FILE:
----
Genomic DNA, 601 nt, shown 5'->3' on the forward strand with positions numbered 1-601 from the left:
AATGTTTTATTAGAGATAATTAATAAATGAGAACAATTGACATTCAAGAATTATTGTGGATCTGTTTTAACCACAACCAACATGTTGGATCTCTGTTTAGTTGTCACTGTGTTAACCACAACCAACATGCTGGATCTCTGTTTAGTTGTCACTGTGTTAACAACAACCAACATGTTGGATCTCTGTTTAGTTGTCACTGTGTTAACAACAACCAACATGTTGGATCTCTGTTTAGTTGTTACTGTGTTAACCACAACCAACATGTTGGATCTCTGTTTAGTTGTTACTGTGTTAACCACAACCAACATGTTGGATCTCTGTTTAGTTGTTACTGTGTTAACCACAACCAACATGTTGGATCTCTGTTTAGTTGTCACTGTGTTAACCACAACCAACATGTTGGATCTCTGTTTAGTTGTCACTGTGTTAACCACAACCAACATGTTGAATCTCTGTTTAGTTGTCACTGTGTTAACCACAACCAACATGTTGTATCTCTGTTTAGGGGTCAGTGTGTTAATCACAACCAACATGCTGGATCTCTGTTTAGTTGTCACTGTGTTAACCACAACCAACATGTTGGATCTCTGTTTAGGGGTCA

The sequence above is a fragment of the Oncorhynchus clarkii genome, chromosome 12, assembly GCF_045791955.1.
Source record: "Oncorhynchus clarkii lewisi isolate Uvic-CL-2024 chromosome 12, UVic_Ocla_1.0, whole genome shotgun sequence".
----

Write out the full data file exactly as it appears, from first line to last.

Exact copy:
Genomic DNA, 601 nt, shown 5'->3' on the forward strand with positions numbered 1-601 from the left:
AATGTTTTATTAGAGATAATTAATAAATGAGAACAATTGACATTCAAGAATTATTGTGGATCTGTTTTAACCACAACCAACATGTTGGATCTCTGTTTAGTTGTCACTGTGTTAACCACAACCAACATGCTGGATCTCTGTTTAGTTGTCACTGTGTTAACAACAACCAACATGTTGGATCTCTGTTTAGTTGTCACTGTGTTAACAACAACCAACATGTTGGATCTCTGTTTAGTTGTTACTGTGTTAACCACAACCAACATGTTGGATCTCTGTTTAGTTGTTACTGTGTTAACCACAACCAACATGTTGGATCTCTGTTTAGTTGTTACTGTGTTAACCACAACCAACATGTTGGATCTCTGTTTAGTTGTCACTGTGTTAACCACAACCAACATGTTGGATCTCTGTTTAGTTGTCACTGTGTTAACCACAACCAACATGTTGAATCTCTGTTTAGTTGTCACTGTGTTAACCACAACCAACATGTTGTATCTCTGTTTAGGGGTCAGTGTGTTAATCACAACCAACATGCTGGATCTCTGTTTAGTTGTCACTGTGTTAACCACAACCAACATGTTGGATCTCTGTTTAGGGGTCA

The sequence above is a fragment of the Oncorhynchus clarkii genome, chromosome 12, assembly GCF_045791955.1.
Source record: "Oncorhynchus clarkii lewisi isolate Uvic-CL-2024 chromosome 12, UVic_Ocla_1.0, whole genome shotgun sequence".